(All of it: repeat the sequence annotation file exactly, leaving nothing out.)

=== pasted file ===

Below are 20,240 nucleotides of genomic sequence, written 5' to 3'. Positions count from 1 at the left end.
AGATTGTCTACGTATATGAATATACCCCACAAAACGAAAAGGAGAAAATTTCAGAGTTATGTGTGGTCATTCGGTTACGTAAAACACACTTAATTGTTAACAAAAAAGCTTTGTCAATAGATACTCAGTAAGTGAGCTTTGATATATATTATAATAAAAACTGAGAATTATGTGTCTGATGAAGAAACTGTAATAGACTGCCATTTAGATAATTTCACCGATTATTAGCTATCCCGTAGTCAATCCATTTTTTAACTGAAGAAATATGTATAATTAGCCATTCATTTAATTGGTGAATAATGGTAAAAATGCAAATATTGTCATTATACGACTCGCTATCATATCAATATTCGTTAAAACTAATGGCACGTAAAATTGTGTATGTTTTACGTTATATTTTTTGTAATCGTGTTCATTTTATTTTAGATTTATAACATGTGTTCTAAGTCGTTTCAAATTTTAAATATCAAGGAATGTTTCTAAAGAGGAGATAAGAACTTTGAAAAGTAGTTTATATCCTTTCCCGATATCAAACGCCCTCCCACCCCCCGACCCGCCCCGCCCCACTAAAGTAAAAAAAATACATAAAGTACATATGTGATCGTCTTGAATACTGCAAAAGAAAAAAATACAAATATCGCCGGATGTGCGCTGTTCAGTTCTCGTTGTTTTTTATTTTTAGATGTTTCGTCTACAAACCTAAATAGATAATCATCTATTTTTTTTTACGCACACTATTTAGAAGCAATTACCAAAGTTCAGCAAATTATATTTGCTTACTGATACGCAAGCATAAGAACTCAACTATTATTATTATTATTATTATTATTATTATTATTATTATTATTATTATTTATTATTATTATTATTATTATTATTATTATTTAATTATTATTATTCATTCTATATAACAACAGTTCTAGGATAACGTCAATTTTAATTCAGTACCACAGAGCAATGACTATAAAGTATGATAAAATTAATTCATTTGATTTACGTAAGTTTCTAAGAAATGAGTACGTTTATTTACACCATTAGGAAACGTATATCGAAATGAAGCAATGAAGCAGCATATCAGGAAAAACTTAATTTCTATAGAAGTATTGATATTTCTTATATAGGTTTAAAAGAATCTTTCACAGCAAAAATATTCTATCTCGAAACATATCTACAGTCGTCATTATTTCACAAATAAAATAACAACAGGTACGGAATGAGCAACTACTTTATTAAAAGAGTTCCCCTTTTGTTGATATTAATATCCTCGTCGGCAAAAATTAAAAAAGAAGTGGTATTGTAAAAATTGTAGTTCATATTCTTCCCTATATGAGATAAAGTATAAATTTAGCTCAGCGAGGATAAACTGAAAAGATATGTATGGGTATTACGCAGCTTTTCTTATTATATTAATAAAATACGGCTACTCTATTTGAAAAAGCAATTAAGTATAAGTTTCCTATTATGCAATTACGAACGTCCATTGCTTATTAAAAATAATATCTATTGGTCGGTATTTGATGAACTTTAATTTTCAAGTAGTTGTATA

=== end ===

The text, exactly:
Below are 20,240 nucleotides of genomic sequence, written 5' to 3'. Positions count from 1 at the left end.
AGATTGTCTACGTATATGAATATACCCCACAAAACGAAAAGGAGAAAATTTCAGAGTTATGTGTGGTCATTCGGTTACGTAAAACACACTTAATTGTTAACAAAAAAGCTTTGTCAATAGATACTCAGTAAGTGAGCTTTGATATATATTATAATAAAAACTGAGAATTATGTGTCTGATGAAGAAACTGTAATAGACTGCCATTTAGATAATTTCACCGATTATTAGCTATCCCGTAGTCAATCCATTTTTTAACTGAAGAAATATGTATAATTAGCCATTCATTTAATTGGTGAATAATGGTAAAAATGCAAATATTGTCATTATACGACTCGCTATCATATCAATATTCGTTAAAACTAATGGCACGTAAAATTGTGTATGTTTTACGTTATATTTTTTGTAATCGTGTTCATTTTATTTTAGATTTATAACATGTGTTCTAAGTCGTTTCAAATTTTAAATATCAAGGAATGTTTCTAAAGAGGAGATAAGAACTTTGAAAAGTAGTTTATATCCTTTCCCGATATCAAACGCCCTCCCACCCCCCGACCCGCCCCGCCCCACTAAAGTAAAAAAAATACATAAAGTACATATGTGATCGTCTTGAATACTGCAAAAGAAAAAAATACAAATATCGCCGGATGTGCGCTGTTCAGTTCTCGTTGTTTTTTATTTTTAGATGTTTCGTCTACAAACCTAAATAGATAATCATCTATTTTTTTTTACGCACACTATTTAGAAGCAATTACCAAAGTTCAGCAAATTATATTTGCTTACTGATACGCAAGCATAAGAACTCAACTATTATTATTATTATTATTATTATTATTATTATTATTATTATTATTATTTATTATTATTATTATTATTATTATTATTATTTAATTATTATTATTCATTCTATATAACAACAGTTCTAGGATAACGTCAATTTTAATTCAGTACCACAGAGCAATGACTATAAAGTATGATAAAATTAATTCATTTGATTTACGTAAGTTTCTAAGAAATGAGTACGTTTATTTACACCATTAGGAAACGTATATCGAAATGAAGCAATGAAGCAGCATATCAGGAAAAACTTAATTTCTATAGAAGTATTGATATTTCTTATATAGGTTTAAAAGAATCTTTCACAGCAAAAATATTCTATCTCGAAACATATCTACAGTCGTCATTATTTCACAAATAAAATAACAACAGGTACGGAATGAGCAACTACTTTATTAAAAGAGTTCCCCTTTTGTTGATATTAATATCCTCGTCGGCAAAAATTAAAAAAGAAGTGGTATTGTAAAAATTGTAGTTCATATTCTTCCCTATATGAGATAAAGTATAAATTTAGCTCAGCGAGGATAAACTGAAAAGATATGTATGGGTATTACGCAGCTTTTCTTATTATATTAATAAAATACGGCTACTCTATTTGAAAAAGCAATTAAGTATAAGTTTCCTATTATGCAATTACGAACGTCCATTGCTTATTAAAAATAATATCTATTGGTCGGTATTTGATGAACTTTAATTTTCAAGTAGTTGTATA